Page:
Apple Time Machine feature is just outright simple and like all things Apple it just works. It does not the advanced feature set of some of the other back up services for Windows, but what it does it does really well and works almost every time, that too flawlessly. So what is Time Machine? If you connect an external hard disk to your computer, Apple's Time Machine service will back up your entire computer (you can specify files that you do not want to back up) automatically and periodically. After the long (time for the first time back up depends on the amount of data your Mac has) first time backup, it only does incremental backup afterwards. This saves a lot of space on the external hard disk. Then when you want to look up a specific file or a specific version of a file, that might have been deleted by mistake or modified by error, respectively, using Time Machine (with a fancy looking interface), it is a cakewalk. See Apple's brief setup video for Time Machine.
For doing this, any external hard disk that connects to your Mac with a USB or Thunderbolt or FireWire or some other way using an adapter will suffice. But with everyone yearning to cut the chord nowadays, isn't there a more elegant solution or wireless backup? Of course. Apple has a product called AirPort Time Capsule. It has a 2TB or a 3TB hard disk built in and also acts a wireless base station. So it is an effective router replacement with an inbuilt hard disk and can be used for Time Machine backups. However Apple's TimeCapsule costs 2X or 3X or sometimes even more, purely interns of cost/GB. Though this is not a fair comparison as the TimeCapsule can also be an excellent router, what if someone needs wireless backup but do not want an Apple router or in my case, I have a older AirPort Extreme (Apple router with no in built hard disk) and do not want to shell another $300? Can you somehow use an external hard disk, like the ones from Seagate and Western Digital to use for Time Machine backup, wirelessly? The answer was not easily available, at least not when I wanted one.
A mac, of course, an external hard disk (I would suggest at least 1TB so it is future proof when the data size grows or the number of Mac users grow), an Apple AirPort Extreme (or this should work even if you only have an AirPort Express) and wireless Internet.
My Mac is a late 2011 13" Macbook Pro (with a DVD drive). I have close to 200GB of data in it. After some research I bought a Seagate Expansion 2TB Desktop External Hard Drive on Amazon for $80 (a 2TB AirPort TimeCapsule retails for $299!). I am biased towards Seagate as I have used their hard disks for ages and have a very good experience with them. I have an Apple AirPort Extreme (2012) version, the flat disk like one, not the recently updated tower version. With these I set out to get my own wireless Time Machine backup service.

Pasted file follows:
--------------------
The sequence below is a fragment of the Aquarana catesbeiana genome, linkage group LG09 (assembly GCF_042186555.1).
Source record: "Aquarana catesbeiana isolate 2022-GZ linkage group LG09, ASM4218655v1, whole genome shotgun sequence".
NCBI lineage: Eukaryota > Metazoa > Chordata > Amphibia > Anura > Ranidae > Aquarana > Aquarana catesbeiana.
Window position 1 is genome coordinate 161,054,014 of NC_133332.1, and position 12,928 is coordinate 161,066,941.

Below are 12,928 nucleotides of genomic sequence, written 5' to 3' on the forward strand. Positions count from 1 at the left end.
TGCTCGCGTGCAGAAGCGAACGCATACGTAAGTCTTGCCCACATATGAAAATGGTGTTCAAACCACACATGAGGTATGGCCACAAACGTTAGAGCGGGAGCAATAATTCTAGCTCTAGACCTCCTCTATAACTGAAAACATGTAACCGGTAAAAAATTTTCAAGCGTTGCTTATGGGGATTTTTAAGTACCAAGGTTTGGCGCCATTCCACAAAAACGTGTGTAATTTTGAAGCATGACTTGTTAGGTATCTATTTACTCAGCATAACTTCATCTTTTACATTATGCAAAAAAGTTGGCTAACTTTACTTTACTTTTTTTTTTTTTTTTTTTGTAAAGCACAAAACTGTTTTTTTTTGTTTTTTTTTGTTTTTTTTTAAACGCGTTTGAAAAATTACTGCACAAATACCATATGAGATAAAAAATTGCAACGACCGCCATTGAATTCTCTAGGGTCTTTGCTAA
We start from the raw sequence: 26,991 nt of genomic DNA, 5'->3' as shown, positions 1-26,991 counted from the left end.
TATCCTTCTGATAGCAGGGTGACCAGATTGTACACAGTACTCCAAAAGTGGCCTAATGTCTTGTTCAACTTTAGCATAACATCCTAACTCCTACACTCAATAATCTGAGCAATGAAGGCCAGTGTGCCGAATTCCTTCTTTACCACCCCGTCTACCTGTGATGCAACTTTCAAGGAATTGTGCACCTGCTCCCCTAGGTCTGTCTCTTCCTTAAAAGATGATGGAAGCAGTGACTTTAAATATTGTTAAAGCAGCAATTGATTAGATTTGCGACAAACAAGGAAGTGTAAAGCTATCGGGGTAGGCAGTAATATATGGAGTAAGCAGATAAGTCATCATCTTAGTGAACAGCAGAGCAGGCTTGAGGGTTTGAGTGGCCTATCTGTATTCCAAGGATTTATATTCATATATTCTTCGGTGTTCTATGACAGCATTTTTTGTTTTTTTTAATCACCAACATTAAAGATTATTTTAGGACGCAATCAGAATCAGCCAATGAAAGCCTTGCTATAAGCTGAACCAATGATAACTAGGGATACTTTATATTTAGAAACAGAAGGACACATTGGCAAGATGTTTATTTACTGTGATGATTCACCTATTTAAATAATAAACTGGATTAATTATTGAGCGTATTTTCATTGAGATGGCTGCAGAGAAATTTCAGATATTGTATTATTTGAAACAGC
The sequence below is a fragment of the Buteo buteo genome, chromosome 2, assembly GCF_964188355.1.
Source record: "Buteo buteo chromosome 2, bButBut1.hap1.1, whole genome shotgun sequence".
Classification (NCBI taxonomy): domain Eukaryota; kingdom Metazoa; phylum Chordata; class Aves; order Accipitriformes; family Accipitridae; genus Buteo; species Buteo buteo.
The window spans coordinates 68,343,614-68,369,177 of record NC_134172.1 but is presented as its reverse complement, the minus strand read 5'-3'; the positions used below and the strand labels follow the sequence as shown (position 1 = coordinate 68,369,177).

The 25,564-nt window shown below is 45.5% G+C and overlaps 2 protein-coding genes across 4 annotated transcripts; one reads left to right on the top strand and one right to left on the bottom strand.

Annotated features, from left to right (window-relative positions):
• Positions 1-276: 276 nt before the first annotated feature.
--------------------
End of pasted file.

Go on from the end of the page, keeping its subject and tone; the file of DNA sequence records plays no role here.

Wireless Time Machine backup
The first thing you want to do is make sure that external hard disk is formatted for use with the Mac. Also Apple suggests that the drive used for Time Machine backup be dedicated or not to use for anything else like manual data storage. Since I have setup this 2TB Seagate drive as a wireless backup for Time Machine already, to demonstrate the process here again, I am using a smaller Seagate external hard drive that I could spare.
1. Connect the external hard disk to the Mac and open Disk Utility.
2. Select the external hard disk in the sidebar on the left (select the primary indent and not the sub indent below).
3. Select "1 Partition" in the Partition Layout, select "Mac OS Extended (Journaled)" in the Format, type in a custom Name for your TimeCapsule and click on "Options" in the bottom of the pane.
4. In the "Options" pane, select "GUID Partition Table" and click "OK". And now back in the main panel, click "Apply". Beware that this will erase the entire hard disk of its contents, if any and free it up to its full capacity.
Now the external hard disk is ready for setup as a TimeCapsule for wireless Time Machine backup. Once this process is done, a hard disk icon with the custom string name that was given during the formatting of the external hard disk should appear on the desktop (Check the Finder's preferences if this icon does not show up on the Desktop as "Show External disks" should be checked).
5. Once this icon shows up, right click on it and eject it as the hard disk now needs to be connected to the AirPort Extreme using a USB cable in my case.
6. Once the external hard disk is connected to the AirPort Extreme, it should show up in the Finder under the AirPort Extreme pane, as shown below. Now head back to Time Machine and turn in ON and hit "Select disk".
7. In that the external had disk named "Time Capsule" (in my case should show up) and select that.
All set now. The first back up might take a few hours depending on the data being backed up and the speed of the wireless network. For example, my approximately 200GB of data took around 7 hours with a decent Comcast wireless speed to backup.